by Odie Henderson Essays Feature Articles Featured Music

Isaac Hayes, the Way Nature Intended: Hot Buttered Soul, Shaft, and Black Moses

April 2, 2018

On February 23rd, Craft Recordings issued remasters of three classic Isaac Hayes albums, 1969’s Hot Buttered Soul and 1971’s Shaft and Black Moses. Each has been carefully restored and pressed to vinyl, the way nature intended, with their memorable album covers also meticulously recreated. The trilogy documents Hayes’s journey from Stax Records producer and songwriter to legendary performer in his own right, taking the listener through over three hours of classic soul jams that range from the eerily quiet to the massively bombastic, with each cut sounding as pure and pristine as it did back in the day.

The shortest of the three albums, Hot Buttered Soul, serves as something of a warm-up act for the rest of this trilogy. Consisting of only four tracks, Ike’s second album (following his 1968 debut Presenting Isaac Hayes) predates efforts to wrest creative control from record labels by artists such as Marvin Gaye and Stevie Wonder. Bookended by two covers that offer opposing perspectives on heartbreak, Hot Buttered Soul lays out the formula Hayes would follow for the rest of his musical career. It’s all there: extended jam sessions, spoken raps, lushly arranged orchestrations, loopy wordplay and the uncanny ability to bend another artist’s hits to the whims of Hayes’s own muse.

We find Hayes’s muse is at the height of her powers on Hot Buttered Soul’s opener “Walk on By.” This version of the Burt Bacharach-Hal David original immediately distances itself from the famous Dionne Warwick one; for starters, it’s twelve minutes long, the first two of which are devoted to a symphonic mesh of strings, background voices, distorted guitars, and an insistent drumbeat. This wordless introduction begs for visual accompaniment — which the Hughes Brothers supplied with their 1995 film Dead Presidents. When Hayes and arranger Johnny Allen suddenly add a mad rush of horns to the reprise, two minutes later, the hair-raising result is as dramatic as any movie score. The duo show the genesis of the mood-manipulating work they’d later supply for the soundtrack to Gordon Parks’s Shaft when, after building to a hectic, loud, and complex climax — featuring a guitar solo by the Bar-Kays’ Michael Toles — “Walk on By” ends with drummer Willie Hall’s simple, sparse drumbeats.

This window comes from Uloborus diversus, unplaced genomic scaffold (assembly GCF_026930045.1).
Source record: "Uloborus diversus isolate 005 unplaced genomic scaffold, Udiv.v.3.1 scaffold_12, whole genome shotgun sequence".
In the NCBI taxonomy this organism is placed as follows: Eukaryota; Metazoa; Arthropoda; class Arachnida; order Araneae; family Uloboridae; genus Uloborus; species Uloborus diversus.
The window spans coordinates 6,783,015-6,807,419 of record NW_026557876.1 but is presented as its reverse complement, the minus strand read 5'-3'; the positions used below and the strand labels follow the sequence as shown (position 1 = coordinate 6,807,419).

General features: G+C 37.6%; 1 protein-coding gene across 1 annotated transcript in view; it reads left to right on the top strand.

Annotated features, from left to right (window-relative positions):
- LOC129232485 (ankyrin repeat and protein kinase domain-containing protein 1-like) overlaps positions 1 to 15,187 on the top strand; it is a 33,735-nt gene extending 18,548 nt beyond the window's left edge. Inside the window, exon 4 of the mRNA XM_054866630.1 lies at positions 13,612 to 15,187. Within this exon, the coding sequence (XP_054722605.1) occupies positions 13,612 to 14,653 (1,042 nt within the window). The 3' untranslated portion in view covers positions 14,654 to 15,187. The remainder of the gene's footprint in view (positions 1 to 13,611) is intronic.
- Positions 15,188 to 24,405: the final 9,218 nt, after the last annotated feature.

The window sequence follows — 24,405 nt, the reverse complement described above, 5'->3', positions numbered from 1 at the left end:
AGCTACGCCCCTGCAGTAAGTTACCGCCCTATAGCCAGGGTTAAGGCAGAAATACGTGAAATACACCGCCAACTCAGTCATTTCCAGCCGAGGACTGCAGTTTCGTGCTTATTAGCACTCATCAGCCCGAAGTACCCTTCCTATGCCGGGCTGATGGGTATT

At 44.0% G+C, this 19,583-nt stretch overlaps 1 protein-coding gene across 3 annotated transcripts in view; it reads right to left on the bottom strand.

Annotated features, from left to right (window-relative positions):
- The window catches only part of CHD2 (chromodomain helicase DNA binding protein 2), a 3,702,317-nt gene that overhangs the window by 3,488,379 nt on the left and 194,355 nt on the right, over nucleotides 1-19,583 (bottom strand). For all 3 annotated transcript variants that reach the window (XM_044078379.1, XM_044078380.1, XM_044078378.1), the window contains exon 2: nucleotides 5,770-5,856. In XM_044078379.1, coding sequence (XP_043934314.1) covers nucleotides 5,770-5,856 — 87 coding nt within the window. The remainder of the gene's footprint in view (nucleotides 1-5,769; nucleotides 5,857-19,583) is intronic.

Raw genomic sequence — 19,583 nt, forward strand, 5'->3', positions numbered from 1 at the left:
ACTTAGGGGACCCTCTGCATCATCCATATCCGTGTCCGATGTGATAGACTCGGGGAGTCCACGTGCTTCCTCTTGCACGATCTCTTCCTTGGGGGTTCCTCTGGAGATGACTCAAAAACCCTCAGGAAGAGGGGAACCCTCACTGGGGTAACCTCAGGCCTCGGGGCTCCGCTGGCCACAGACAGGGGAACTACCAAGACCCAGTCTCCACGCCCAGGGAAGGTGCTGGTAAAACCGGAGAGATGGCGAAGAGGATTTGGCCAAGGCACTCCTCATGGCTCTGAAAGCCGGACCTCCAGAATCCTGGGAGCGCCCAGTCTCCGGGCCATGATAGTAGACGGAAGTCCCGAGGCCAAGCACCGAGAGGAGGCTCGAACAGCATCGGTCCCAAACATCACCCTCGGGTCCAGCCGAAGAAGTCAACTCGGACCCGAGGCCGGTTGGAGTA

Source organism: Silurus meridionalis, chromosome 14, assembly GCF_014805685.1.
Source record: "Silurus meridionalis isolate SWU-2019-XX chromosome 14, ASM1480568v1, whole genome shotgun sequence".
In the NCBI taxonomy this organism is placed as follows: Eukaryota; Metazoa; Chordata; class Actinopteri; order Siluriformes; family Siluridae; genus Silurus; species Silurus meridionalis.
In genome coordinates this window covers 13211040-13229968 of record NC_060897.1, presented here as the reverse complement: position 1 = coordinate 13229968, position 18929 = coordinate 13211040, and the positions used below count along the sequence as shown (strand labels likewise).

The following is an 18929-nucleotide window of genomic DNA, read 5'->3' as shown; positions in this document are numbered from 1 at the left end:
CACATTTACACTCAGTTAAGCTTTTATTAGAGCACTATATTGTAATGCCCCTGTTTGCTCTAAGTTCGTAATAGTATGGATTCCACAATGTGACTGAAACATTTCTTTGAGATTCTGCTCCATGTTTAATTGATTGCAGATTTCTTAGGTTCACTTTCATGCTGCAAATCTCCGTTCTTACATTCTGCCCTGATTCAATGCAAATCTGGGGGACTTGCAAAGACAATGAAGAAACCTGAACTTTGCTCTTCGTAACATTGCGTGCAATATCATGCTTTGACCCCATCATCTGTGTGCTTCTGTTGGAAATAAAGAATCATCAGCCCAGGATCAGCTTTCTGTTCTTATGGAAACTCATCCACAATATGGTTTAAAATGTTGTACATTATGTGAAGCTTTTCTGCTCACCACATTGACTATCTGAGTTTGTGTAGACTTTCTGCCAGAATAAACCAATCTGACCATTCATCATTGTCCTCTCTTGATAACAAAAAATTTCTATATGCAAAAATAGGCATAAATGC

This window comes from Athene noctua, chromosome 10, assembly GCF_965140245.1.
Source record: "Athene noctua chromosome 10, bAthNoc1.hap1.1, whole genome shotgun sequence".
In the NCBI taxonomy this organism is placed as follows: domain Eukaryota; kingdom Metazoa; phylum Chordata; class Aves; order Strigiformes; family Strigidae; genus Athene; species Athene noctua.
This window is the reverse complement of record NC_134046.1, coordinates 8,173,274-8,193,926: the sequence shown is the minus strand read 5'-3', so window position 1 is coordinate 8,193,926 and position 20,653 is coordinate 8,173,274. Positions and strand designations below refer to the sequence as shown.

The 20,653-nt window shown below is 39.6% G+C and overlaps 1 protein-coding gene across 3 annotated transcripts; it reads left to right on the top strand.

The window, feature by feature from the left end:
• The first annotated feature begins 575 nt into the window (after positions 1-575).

Whereas the heartbreak tale of “Walk on By” was told by a man deserted, “By the Time I Get to Phoenix” gives the perspective of a man who did the walking.

Hot Buttered Soul’s closing track is as cinematic as its opener, but this time, Hayes uses his voice to conjure the imagery. Covering Jimmy Webb’s “By the Time I Get to Phoenix,” Hayes begins with a nine-minute spoken word introduction — the first of many “Ike Raps” that owners of this trilogy will hear — but whereas the heartbreak tale of “Walk on By” was told by a man deserted, ‘Phoenix’ gives the perspective of a man who did the walking. “I’m talking about the power of love now,” Hayes begins. “I’m gonna tell you what love can do.” And as he pulls us into the story of a man who’s been hurt, one time too many, by an unfaithful lover, the background organ music gives the aura of a church testimonial. Hayes paints such a vivid picture that, by the time he gets to lyrics, one can clearly see this man behind the wheel of his car on the highway, weeping as he imagines the moment when his lover realizes that he’s gone for good. For someone as physically imposing as Hayes was, he was surprisingly convincing when it came to excavating a deep, unashamed hurt within. This streak of vulnerability made him a sex symbol, and it’s on unabashed display as Hot Buttered Soul comes to a close.


Between these bookends are two other tracks, including Hayes’s sole authorial composition, “Hyperbolicsyllabicsesquedalymystic,” a funky hodgepodge of medical descriptions, Latin phrases, and SAT words. “Groovy” may as well have been invented to describe this tune, a loose, funny showcase for Hayes’s piano playing and the musicianship of the Bar-Kays. As the album’s only happy song, it stands out. But the most amusing aspect of this nine-minute cut is that not once does Hayes ever sing the song’s jawbreaking title. He leaves that to his female backup singers, who incidentally handle it with no difficulty whatsoever.